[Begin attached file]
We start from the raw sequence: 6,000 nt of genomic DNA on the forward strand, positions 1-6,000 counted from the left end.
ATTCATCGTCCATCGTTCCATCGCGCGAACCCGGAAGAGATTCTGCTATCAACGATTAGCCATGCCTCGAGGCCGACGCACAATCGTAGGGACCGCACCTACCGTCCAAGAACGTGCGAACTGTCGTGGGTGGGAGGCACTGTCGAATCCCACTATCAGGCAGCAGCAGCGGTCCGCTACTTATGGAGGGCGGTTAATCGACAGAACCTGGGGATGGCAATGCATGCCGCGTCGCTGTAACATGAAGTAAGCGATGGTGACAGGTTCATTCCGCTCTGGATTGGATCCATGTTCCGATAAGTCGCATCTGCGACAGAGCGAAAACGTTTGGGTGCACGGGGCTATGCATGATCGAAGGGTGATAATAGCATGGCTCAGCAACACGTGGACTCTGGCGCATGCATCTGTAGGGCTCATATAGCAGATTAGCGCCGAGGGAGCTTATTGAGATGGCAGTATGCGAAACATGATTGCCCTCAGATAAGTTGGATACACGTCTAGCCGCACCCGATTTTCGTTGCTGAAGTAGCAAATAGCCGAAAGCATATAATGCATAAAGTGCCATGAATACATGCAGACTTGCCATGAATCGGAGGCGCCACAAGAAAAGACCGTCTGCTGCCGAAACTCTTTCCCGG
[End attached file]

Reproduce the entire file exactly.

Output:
We start from the raw sequence: 6,000 nt of genomic DNA on the forward strand, positions 1-6,000 counted from the left end.
ATTCATCGTCCATCGTTCCATCGCGCGAACCCGGAAGAGATTCTGCTATCAACGATTAGCCATGCCTCGAGGCCGACGCACAATCGTAGGGACCGCACCTACCGTCCAAGAACGTGCGAACTGTCGTGGGTGGGAGGCACTGTCGAATCCCACTATCAGGCAGCAGCAGCGGTCCGCTACTTATGGAGGGCGGTTAATCGACAGAACCTGGGGATGGCAATGCATGCCGCGTCGCTGTAACATGAAGTAAGCGATGGTGACAGGTTCATTCCGCTCTGGATTGGATCCATGTTCCGATAAGTCGCATCTGCGACAGAGCGAAAACGTTTGGGTGCACGGGGCTATGCATGATCGAAGGGTGATAATAGCATGGCTCAGCAACACGTGGACTCTGGCGCATGCATCTGTAGGGCTCATATAGCAGATTAGCGCCGAGGGAGCTTATTGAGATGGCAGTATGCGAAACATGATTGCCCTCAGATAAGTTGGATACACGTCTAGCCGCACCCGATTTTCGTTGCTGAAGTAGCAAATAGCCGAAAGCATATAATGCATAAAGTGCCATGAATACATGCAGACTTGCCATGAATCGGAGGCGCCACAAGAAAAGACCGTCTGCTGCCGAAACTCTTTCCCGG